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Thursday, May 31 • 4:00pm - 4:30pm
(Paintings) Unusual activities between image and panel: a sixteenth-century painting of St. Catherine in the Yale University Art Gallery

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In his 1916 catalogue of the James Jackson Jarves collection, the art historian Osvald Sirén considered a small painting of St. Catherine of Siena and remarked that the picture “...has lost a good deal of its pictorial bouquet.” His sympathetic but dismissive words are one of the only published statements on this painting, which dates to sixteenth-century Siena and after a series of attributions is now being reconsidered as a late work of Sodoma. Overlooked by the mid-twentieth century cleaning campaign that affected the majority of the Italian paintings at Yale, the painting remained understudied until the fall of 2016, when it was pulled from storage for conservation treatment and analysis. The resulting project uncovered an unusual relationship between the image formed by the paint film and the support beneath it, which in turn became a determining factor in the treatment the painting received. Questions concerning how the image layer relates to the support immediately arose when examination of the painting began. X-radiography, followed by computerized tomography (CT) scanning, confirmed that worm tunnels had been filled with a radio-opaque material from the front of the panel, not the reverse. This observation establishes that the painting was either transferred to its present support, painted on an old, previously worm-eaten piece of wood, or painted on paper then mounted to old wood. The possibility of a transfer seemed, initially, most likely: no trace of paper has yet been found, the ground varies markedly in thickness as it extends across the panel, and certain areas of paint appear to rest directly on a thick, glue-like layer. However, the CT scan also confirmed that all but two of the largest disruptions to the surface of the painting correspond directly to knots in the present panel. Such connections between panel and paint film indicates that the support has long induced damage to the image it holds—an observation in tension with the aforementioned indications that the two materials were not always attached to one another. The working provisional explanation for the fraught relationship between image and panel is as follows: at a date prior to the painting’s purchase by Jarves in roughly 1850, the image layer was temporarily separated from the panel. The exposed face of the panel was coated with the observed radio-opaque material, and the image layer was re-glued to its original support, in what could be named an “auto-transfer.” The paper will explore this possibility alongside others. Precedents within the transfer literature will be described, including a little-discussed 1751 reference to an auto-transfer technique. Since the potential St. Catherine auto-transfer has a terminus post quem of 1850, this example could complicate the prevalent notion that nineteenth-century restorers considered the essence of the work of art to reside only in the image layer.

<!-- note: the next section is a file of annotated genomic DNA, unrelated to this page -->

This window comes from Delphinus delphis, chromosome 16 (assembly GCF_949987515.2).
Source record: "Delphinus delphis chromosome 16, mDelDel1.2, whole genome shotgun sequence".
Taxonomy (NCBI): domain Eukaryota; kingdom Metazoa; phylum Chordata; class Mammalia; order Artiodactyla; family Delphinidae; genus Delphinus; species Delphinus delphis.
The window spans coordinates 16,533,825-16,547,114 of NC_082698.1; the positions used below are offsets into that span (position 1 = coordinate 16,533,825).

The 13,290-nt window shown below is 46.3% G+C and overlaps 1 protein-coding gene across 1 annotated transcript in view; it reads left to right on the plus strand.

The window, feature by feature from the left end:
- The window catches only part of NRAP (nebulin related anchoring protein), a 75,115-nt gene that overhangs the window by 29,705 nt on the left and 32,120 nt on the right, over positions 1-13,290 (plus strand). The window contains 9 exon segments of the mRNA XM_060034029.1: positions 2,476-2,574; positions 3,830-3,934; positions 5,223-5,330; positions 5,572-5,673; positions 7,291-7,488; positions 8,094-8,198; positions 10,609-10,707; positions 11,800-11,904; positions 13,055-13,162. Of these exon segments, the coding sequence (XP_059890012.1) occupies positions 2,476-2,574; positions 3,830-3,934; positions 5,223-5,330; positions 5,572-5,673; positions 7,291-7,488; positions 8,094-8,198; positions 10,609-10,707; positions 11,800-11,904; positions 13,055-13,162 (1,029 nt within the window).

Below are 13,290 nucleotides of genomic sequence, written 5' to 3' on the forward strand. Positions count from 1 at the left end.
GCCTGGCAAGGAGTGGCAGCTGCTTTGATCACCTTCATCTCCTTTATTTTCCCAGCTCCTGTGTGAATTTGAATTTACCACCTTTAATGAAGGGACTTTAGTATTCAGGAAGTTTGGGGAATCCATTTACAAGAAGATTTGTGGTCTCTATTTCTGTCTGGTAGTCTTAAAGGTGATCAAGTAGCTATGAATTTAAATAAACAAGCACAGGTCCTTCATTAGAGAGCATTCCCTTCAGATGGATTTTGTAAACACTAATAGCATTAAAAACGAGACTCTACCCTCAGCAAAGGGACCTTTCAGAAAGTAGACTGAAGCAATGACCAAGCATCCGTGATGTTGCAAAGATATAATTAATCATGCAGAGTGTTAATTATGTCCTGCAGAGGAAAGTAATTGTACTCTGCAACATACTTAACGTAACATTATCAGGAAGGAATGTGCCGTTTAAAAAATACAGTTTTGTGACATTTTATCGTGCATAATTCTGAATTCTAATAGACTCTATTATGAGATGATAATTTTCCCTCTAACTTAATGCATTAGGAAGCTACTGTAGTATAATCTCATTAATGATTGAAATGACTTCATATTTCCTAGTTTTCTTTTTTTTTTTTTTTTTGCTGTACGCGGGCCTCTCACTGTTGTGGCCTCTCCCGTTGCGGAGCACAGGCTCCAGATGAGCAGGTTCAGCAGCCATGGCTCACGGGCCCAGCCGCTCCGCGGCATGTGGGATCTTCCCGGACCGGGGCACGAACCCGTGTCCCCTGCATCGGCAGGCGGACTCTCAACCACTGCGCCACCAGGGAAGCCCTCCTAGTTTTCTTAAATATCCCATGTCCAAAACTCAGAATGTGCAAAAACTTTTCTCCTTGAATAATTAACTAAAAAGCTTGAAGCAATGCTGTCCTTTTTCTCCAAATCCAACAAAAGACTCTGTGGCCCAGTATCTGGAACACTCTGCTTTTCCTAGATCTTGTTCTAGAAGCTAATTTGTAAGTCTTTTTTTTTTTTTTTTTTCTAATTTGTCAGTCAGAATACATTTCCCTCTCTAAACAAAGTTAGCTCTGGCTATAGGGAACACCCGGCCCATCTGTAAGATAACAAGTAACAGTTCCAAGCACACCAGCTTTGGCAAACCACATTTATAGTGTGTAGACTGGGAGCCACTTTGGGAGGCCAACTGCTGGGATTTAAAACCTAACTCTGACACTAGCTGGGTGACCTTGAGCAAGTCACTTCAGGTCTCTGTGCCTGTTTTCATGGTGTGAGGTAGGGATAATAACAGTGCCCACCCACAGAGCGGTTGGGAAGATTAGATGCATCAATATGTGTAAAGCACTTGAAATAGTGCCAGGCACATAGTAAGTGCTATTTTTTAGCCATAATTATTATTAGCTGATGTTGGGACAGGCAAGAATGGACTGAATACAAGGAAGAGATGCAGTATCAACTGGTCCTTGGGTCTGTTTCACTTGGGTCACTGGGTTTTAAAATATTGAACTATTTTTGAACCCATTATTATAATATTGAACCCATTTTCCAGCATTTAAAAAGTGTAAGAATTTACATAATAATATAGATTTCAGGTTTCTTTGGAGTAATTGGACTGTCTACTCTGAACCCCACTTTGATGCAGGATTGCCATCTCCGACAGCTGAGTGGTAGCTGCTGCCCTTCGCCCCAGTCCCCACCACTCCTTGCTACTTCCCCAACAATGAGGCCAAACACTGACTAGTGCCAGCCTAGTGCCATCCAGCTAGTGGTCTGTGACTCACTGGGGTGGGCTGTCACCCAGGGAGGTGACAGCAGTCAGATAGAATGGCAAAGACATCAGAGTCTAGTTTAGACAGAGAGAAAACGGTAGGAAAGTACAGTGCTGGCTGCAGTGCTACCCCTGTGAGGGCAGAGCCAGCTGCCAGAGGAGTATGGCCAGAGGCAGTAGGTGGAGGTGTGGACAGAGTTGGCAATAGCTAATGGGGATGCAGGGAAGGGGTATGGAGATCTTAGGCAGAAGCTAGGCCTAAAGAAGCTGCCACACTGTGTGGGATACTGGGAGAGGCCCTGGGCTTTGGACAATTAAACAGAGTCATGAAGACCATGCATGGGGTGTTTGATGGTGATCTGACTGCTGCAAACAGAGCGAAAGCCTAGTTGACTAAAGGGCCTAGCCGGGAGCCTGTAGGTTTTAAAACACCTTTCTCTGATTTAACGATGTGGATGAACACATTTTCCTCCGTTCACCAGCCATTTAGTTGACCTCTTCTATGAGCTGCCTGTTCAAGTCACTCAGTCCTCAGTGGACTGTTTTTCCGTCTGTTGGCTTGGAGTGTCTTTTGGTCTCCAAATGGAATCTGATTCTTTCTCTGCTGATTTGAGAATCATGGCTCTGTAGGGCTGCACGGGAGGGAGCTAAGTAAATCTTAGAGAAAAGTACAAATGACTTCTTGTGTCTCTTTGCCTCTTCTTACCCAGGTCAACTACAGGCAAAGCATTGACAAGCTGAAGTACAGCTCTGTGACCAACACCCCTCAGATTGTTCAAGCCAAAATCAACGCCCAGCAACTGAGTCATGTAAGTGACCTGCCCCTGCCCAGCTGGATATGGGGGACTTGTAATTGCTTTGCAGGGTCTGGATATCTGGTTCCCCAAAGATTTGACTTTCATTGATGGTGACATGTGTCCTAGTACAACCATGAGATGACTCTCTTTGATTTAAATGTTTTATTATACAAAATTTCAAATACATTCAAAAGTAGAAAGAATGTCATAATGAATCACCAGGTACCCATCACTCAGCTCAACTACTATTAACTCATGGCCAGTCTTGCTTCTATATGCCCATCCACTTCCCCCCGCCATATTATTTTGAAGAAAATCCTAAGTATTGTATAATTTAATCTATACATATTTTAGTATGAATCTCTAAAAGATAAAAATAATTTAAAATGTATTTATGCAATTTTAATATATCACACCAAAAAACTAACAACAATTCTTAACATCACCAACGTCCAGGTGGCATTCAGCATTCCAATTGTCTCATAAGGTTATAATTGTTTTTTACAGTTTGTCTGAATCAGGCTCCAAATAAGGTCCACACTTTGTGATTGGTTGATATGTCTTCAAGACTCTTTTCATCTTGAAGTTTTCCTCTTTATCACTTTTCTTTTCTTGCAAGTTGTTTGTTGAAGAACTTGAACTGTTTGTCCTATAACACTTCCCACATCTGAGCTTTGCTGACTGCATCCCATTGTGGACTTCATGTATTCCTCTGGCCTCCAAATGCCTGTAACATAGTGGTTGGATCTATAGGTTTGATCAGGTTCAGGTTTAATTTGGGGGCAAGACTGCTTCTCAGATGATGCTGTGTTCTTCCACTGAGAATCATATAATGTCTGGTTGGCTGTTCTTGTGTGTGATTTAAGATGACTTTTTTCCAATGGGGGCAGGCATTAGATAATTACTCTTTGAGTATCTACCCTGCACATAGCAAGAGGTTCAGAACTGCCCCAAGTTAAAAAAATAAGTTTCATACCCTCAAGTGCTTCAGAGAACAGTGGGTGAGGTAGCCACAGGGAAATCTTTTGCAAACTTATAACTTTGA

Annika Finne

PhD student, Institute of Fine Arts New York University
Annika Finne received a M.A. in Art History and an M.S. in the Conservation of Historic and Artistic Works, with a speciality in paintings conservation, from the Institute of Fine Arts, New York University, in 2016. She is currently a Robert Lehman Fellow for Graduate Study in the... Read More →

avatar for Irma Passeri

Irma Passeri

Senior Conservator of Paintings, Yale University Art Gallery
Irma Passeri is Senior Paintings Conservator at the Yale University Art Gallery. She received her degree in the Conservation of Easel Paintings from the Conservation School of the Opificio delle Pietre Dure, in Florence in 1998. Prior to working for the Yale Art Gallery, she worked... Read More →

Thursday May 31, 2018 4:00pm - 4:30pm MDT
Texas Ballroom A Marriott Marquis Houston
  6. Specialty Session, Paintings